She ends her post stating:
“I've gone so far as to submit a proposal to purchase a few consoles for the library.”
It's nice to see such enthusiasm, but I've recently started to turn against gaming in academic libraries. I think its fine for special events or if you want to disguise it as a “study break” session, but trying to brand your library as someplace cool because of Madden Tournaments or that you have a Wii or Playstation available for checkout is weak. You play to a niche, maybe a big niche, but ultimately I think it deteriorates the mission of the academic library.
I've spent some time this semester visiting GT dorms and frat houses and they all have commons spaces with screens and projectors available to them. The gimmick of using video games to lure students into the library is off base, at least for my population. Sure we could easily turn ourselves into an arcade, but we already have one of those on campus and it's only about 100 yards away from the library, so why should we duplicate that effort?
I think a stronger position for the academic library is to aspire to offer the premiere productivity and study space on campus. We should provide something that isn't offered elsewhere and that fills a stated need.
In the long run, a better generation of buzz is through programming and partnerships, gather than Xboxs. I was pleasantly surprised today when I clicked a random date on our events calendar and saw the wide variety of offerings:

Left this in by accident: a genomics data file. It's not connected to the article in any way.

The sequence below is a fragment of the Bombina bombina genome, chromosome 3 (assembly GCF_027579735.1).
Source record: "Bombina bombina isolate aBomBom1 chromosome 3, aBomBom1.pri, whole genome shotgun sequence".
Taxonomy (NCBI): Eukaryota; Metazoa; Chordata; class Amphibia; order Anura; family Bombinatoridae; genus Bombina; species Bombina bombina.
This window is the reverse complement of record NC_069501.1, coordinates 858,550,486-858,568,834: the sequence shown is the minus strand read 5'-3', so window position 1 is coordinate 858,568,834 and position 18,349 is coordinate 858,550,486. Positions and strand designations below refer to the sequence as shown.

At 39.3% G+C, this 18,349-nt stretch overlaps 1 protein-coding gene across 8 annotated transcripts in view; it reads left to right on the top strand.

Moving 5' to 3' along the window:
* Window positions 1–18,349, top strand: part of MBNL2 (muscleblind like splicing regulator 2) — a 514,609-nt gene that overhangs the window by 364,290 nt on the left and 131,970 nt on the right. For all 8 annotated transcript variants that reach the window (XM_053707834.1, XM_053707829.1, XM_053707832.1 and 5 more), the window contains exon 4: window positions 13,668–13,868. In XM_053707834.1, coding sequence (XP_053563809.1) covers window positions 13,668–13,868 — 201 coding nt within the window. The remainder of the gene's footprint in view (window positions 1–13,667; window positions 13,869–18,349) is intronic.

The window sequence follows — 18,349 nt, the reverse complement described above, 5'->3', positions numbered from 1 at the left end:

Keep in mind, we're undersized, and personally I think under funded, yet Tech is an entrepreneurial and scrappy library. (That's a compliment!) I like that we push a varied agenda of experiences, and I feel that academic libraries should attempt to inspire students, not just entertain them.
And sure, someday we'll probably have video games available for checkout. We do have a leading game critic on our faculty, but conversations with my users reveal that they'd prefer nicer quiet study spaces and more computers and printers, rather than video game zones. It's a matter of priorities. For $1,000 we could buy a console and a load of games, but I think that would be “off code” with out intention. I also think that there are better opportunities for relaxation and leisure than this .
So Stacey, good luck with your effort. I'll be curious to follow your progress, but be mindful of the cause and effect of gaming in the library. I'd much rather have my students complain about a noisy Calculus 2 review group rather than a bunch of kids pretending to be guitar heroes. When gaming becomes a daily occurrence, it quickly loses it's charm.